How to get fussy kids to try new foods.

Fussy eaters – we all know one, have one or were one! So how do we get our kids to try new foods? It can be exhausting trying to get your child to finish their plate or eat the piece of broccoli. There’s also the added concern that maybe your child isn’t getting the right amount of nutrients, as they may only like potatoes and won’t touch anything green.

It’s important to recognise that pickiness is a way of exerting a newfound sense of independence. Appetites do fluctuate as children go from babies, to toddlers, to pre-schoolers, depending on growth spurts and activity levels. It’s also can be a positive part of a child’s development, as they get to explore new things and make decisions for themselves. Often, what they don’t eat one day they will make up for the next. As long as they are growing normally, trying to introduce new foods can be fun. Here are my top tips on how to get fussy kids to try new foods:

Consistency is Key

Don’t expect them to be super keen the first time you get your child to eat something new. It may take up to 15 exposures to finally get them to try something new. Allowing your child, the option to eat something new, get used to the look, texture, smell even – can all lead to them being happier to try it. This allows for independence and exploration, without forcing compliance. The more a child is exposed to a vegetable or fruit, the more likely they will reach for it to try it.

When dishing the plate, try adding the one new item next to something they are familiar with. If they chose not to eat it the first time, keep putting it there so they become familiar with it, too. Encouraging them to taste it may be easier then, trying to get them to eat it, even if it’s just licking it and then putting it down. If they do taste it, encourage how ‘yummy’ it was.

Make it fun!

This goes without saying – when the world is so exciting from young eyes, dinner should be too! If you child isn’t keen on trying new things, make it fun for them. This can be done in a number of ways, such as cutting foods into pictures, sandwiches in funny shapes. Make it colourful! Talk about how it looks like a rainbow.

Let them play with their food. This may make you think straight away about the mess but allowing your kids to sniff and smoosh foods may improve their trust for it. It’s also important to make mealtimes a fun time. Don’t sweat the small stuff when it comes to trying new foods – try to ignore the spilt peas and focus on providing a safe happy environment for your kids to try new things.

You can also make it a bit of a game by trying to asking them questions about a new food. For example, you could ask your child what the taste difference is between red and green capsicum? Which pea is the greenest?

Keep them involved

Keeping your child involved in the process of meal preparation with give them a sense of pride when it comes to eating. Take them grocery shopping and ask them which new vegetable they would like to try this week. Involve them in food preparation like washing the vegetables. Let them help you cook & plate the food so they have achieved something. This can make kids have ownership over their food and they may be more likely to try what they’ve spent so much effort on!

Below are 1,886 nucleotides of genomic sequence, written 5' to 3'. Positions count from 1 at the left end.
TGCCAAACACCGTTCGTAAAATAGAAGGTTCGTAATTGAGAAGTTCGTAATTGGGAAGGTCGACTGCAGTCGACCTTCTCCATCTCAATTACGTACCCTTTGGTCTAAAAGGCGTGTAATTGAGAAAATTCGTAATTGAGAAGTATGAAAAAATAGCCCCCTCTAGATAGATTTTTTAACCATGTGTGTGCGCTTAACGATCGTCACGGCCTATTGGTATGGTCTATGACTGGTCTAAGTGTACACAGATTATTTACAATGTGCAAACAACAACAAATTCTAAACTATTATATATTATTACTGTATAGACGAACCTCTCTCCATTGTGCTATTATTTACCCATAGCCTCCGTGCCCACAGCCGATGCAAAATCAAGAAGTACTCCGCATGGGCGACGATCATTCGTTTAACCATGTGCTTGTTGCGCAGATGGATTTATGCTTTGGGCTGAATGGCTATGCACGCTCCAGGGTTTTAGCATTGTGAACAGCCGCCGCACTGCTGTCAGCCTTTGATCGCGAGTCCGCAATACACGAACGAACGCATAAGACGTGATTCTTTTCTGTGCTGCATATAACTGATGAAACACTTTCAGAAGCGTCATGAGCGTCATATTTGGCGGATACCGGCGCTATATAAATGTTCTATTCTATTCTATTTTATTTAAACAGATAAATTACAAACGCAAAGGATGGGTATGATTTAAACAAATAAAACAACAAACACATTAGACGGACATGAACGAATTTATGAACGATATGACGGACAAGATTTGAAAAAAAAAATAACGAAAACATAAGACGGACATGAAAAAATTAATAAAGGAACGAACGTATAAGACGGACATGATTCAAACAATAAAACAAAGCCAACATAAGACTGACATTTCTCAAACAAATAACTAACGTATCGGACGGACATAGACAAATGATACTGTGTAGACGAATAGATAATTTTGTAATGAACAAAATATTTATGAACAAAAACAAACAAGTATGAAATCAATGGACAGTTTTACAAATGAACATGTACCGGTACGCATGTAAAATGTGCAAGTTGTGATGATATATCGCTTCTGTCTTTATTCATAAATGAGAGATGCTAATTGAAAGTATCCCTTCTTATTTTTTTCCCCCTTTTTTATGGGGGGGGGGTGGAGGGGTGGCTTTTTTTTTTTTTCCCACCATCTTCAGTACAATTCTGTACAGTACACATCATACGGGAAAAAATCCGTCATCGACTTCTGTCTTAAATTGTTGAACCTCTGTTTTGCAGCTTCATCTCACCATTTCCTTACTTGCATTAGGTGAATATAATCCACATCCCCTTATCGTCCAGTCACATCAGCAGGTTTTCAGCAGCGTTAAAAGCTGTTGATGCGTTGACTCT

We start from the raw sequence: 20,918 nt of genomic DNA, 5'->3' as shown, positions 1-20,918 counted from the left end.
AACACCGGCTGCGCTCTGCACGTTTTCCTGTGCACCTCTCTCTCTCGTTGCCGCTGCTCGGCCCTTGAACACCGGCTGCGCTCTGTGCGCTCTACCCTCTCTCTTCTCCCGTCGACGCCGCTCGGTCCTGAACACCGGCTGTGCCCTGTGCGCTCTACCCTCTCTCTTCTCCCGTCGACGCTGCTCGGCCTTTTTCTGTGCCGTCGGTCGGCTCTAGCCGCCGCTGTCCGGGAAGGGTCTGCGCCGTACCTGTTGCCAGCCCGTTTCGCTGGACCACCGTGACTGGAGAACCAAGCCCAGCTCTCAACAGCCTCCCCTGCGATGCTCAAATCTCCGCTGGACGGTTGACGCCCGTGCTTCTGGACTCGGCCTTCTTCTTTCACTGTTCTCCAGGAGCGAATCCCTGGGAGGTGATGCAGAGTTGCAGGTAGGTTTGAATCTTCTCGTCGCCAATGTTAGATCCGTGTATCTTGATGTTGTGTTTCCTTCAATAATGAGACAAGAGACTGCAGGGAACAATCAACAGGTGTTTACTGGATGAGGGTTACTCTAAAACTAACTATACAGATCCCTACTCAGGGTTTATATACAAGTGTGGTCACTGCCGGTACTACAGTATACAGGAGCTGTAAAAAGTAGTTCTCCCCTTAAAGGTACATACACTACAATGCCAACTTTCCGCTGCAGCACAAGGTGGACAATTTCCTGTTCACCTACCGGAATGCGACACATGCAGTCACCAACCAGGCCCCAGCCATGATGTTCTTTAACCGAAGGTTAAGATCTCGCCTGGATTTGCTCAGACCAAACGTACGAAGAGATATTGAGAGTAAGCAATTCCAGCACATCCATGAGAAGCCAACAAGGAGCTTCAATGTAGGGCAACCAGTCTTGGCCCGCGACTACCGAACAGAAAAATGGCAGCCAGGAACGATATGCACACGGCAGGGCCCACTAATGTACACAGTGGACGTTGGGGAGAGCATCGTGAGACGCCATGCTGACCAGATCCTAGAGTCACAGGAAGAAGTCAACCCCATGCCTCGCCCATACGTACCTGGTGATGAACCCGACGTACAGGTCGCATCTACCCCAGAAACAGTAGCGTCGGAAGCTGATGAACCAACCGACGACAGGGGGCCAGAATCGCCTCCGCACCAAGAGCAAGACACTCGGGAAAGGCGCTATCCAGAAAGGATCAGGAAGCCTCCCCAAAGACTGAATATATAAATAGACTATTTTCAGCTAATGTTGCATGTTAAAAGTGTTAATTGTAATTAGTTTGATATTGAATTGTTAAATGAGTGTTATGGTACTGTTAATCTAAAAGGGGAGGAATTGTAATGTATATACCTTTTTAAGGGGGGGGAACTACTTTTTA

If you have the opportunity to do it, getting your child involved with gardening may also inspire them to try something new too, as they are forming a relationship with the food as they are tending to it.

Educate & Communicate

Kid’s brains are so absorbent, which is why it can be fun to educate them about the food they are eating. They may not understand what ‘healthy eating’ is just yet, but it doesn’t mean you don’t have to talk to them about it. Education is another way to keep kids interested in trying new things – maybe talking about where a particular plant is native to, or what animals like to eat it (i.e., Monkey’s love bananas!). Eventually you might like to talk about actual health benefits, for example “yoghurt makes your belly happy!”.

If you’re wanting your child to eat broccoli, it may be okay to blend it up into a Bolognese sauce. But if your child notices a small tree in her bowl, communicate what it is so they are aware. Maybe they will be unhappy about this at first – but you can then use this opportunity to show them what broccoli looks like normally and provide them the educational opportunity to learn more about it.

Reward OR Ignore

Trying to ignore the fussiness can be infuriating! Although, it can be the most important step in getting them to try new things. Instead of making a big deal out of them not trying something, save that energy for when they do. Reward your child trying something new by stickers, or praise, or a non-food treat. If they don’t eat it, remain neutral, to ensure they still feel supported and safe. This way, they won’t have their guard up when they see the new food item again.

You can keep this fun by making a sticker chart or getting them to draw a rainbow with the colours of the food they ate at the meal!

This stage can be hard, so hang in there! If you’re concerned your child is not getting the needed nutrients or if you need any extra support book in to see me for more tips and tricks.

Make an appointment to speak about it today.